Areas of Practice

Child Support

The law is the law, cold and cruel without much basis in reality. In most cases, it calculates to what it calculates. In some cases, it is on a case by case basis, as to deviating from the guidelines.

News Flash: New Law for divorces filed on or after October 13, 2010 and for agreements entered or orders issued on or after October 13, 2010. Now child support may be modified after the passage of 3 years or a change in income of 15% up or down. Modifications will be upward or downward. But, still, it is not actual earnings but earning capacity that applies. The provisions of this new law must be included in orders and agreements if the parties “opt out.”

Common Questions

1. My child is almost 21 and is in his junior year of college. His Father is threatening to stop paying child uspport on our child’s 21st birthday, can he do this?

First, it depends on if your divorce was settled by a stipulation of settlement or a separation agreement (or in the event you were never married, if your child support proceeding was settled by an agreement). If it was, read it carefully, especially looking at the section entitled emancipation. If it was agreed to that if the child is still a student, then child support will continue to some point in time past 21, then no, he cannot stop child support on your child’s 21st birthday.

However, if this was not agreed to in the agreement, or your case was decided by a judge, then, yes, on your child’s 21st birthday, he can stop paying.

2. Well, I heard about a new law that I can go back to family court to seek child support past the age of 21 for as long as our child is a student, is this true?

No, it is not.

3. But even if he can stop paying child support on our child’s 21st birthday, he/she still has to continue to pay for our child’s college education, until he or she graduates, right?

Wrong, unless there was a written agreement otherwise, his obligation to pay for anything past the child’s 21st birthday does not exist.

4. My husband is only willing to pay 25% of his income as child support for our two children, this is not nearly enough money, how much can I ask for?

The law is clear, absent extraordinary circumstances, the following is the basic guideline for child support:

  • 1 child – 17%;
  • 2 children – 25%;
  • 3 children – 29%;
  • 4 children – 31%;
  • 5 or more children – 35%.
  • This ’s gross income less FICA only.

5. My husband has custody of our children, and I am being told that I have to pay him child support, but I thought as the mother, I never have to pay?

Wrong, child support is a legal and moral obligation of both parents, regardless of gender.

6. My husband wants joint legal custody, I think he just wants to get out of paying child support?

No, unless he is as uninformed as you are. Joint legal custody only pertains to joint decision making on major issues of health, education, religion and general welfare. It does not affect child support in any way at Joint or shared physical custody might, but not necessarily.

7. How will joint or shared custody affect child support?

Well, first, let’s forget about labels. Whether it is visitation, joint physical or residential custody or shared custody, the question is the same, what is the time division? If your spouse has the child(ren) 50% of the time, then his direct expenses for the children are theoretically equal to yours. So, the Court will then also look to each of your incomes, resources and other expenses, before deviating from the support guidelines. The Court will also establish the parent who has the child even just one second more as being the custodial parent for purposes of child support, regardless of the terms and labels used in the agreement and/or order.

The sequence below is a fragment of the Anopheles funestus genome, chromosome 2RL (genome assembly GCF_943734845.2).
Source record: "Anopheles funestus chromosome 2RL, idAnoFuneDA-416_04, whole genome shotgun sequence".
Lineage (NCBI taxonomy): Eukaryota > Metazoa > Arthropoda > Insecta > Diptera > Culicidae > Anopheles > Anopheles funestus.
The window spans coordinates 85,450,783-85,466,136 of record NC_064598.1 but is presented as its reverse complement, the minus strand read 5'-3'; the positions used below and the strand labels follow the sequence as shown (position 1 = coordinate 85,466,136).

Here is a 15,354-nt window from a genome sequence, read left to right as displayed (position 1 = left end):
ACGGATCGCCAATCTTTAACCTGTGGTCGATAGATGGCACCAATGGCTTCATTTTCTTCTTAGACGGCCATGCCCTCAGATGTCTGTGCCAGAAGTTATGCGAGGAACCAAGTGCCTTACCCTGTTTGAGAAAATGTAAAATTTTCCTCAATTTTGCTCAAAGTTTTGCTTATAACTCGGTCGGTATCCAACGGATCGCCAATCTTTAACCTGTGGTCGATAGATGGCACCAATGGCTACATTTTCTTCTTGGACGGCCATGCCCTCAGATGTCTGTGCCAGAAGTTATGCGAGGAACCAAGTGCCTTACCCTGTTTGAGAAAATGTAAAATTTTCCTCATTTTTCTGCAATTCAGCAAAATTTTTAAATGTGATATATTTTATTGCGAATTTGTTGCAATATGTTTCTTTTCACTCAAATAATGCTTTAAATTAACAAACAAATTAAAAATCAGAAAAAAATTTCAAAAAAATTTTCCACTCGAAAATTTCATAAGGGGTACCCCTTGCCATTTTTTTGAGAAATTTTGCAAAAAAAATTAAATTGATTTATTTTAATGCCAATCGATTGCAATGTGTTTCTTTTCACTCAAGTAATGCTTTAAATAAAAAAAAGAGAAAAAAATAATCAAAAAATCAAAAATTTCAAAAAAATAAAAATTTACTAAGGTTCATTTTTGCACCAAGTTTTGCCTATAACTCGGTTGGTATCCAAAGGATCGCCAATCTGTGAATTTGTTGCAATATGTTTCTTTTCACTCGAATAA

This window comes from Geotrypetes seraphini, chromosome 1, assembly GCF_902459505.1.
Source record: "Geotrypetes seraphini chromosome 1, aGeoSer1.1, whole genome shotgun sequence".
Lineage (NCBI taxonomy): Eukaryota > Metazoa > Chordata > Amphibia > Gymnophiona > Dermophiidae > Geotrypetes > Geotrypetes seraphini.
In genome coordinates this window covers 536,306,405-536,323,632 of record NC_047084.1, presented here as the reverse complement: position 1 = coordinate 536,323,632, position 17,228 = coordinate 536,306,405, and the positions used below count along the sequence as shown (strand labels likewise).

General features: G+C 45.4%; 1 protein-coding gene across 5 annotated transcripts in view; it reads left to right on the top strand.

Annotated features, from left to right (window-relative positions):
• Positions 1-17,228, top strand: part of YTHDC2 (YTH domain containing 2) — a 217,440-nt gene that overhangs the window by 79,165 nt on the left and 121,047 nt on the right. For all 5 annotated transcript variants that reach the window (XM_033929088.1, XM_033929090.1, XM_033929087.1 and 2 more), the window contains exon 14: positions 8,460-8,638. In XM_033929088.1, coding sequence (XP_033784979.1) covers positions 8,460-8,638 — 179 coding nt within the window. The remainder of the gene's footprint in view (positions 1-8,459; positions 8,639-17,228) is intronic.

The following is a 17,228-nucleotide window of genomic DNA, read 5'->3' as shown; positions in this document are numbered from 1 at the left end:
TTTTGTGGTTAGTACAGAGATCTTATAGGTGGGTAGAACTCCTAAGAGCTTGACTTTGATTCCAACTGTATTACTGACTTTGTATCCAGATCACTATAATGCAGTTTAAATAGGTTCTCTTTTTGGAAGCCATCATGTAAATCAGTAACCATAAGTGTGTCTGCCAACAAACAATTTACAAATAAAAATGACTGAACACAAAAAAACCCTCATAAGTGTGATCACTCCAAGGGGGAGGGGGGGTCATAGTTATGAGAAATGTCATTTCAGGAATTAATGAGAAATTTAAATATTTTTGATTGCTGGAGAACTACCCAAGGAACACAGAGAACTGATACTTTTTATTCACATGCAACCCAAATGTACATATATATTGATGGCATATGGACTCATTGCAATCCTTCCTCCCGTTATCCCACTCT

8. My x is always a few days late with the child support, what can I do?

The child support is due in your hands or the hands of the support collection unit on or before the day it is due. The day it is due, is not the day to mail it. It should be mailed on average 5 days in advance to compensate for lag time while in the mail system.You need to ask yourself this, how much does it affect you being a few days late, other than annoying you? To go to court, causes you to lose a day of work, either a day’s pay or a vacation day. It adds to the stress and bitter emotions. It will cause more expense if you hire a lawyer, and there is no guarantee a court will make your x pay for your lawyer. Unless it is causing a hardship, I suggest just leaving it be.Even though the court can have the support garnished by the support collection unit from your x’s pay check, this often causes a delay in your receiving the support for weeks, while they set up the account. Too often I have seen the support collection unit list someone in arrears who is not, or who is, but not for the amount the unit claims. In my opinion, use the support collection unit only if there is no other choice.

9. I do not have custody, do I have to pay anything besides the basic child support?

Usually, yes. A pro rata share of unreimbursed uninsured medical costs, childcare, and college. The pro rata share is calculated by dividing your income ’s income.

10. Can I tax deduct my child support payments?

At one time no. But now there have been some new laws passed so you should ask your CPA.

11. Does the receiver of child support have to pay income tax on it?


12. I owe a lot of money for child support arrears, can I have it discharged in bankruptcy?

No, and legal fees incurred pertaining to the issue of child support is also nondischareable in bankruptcy.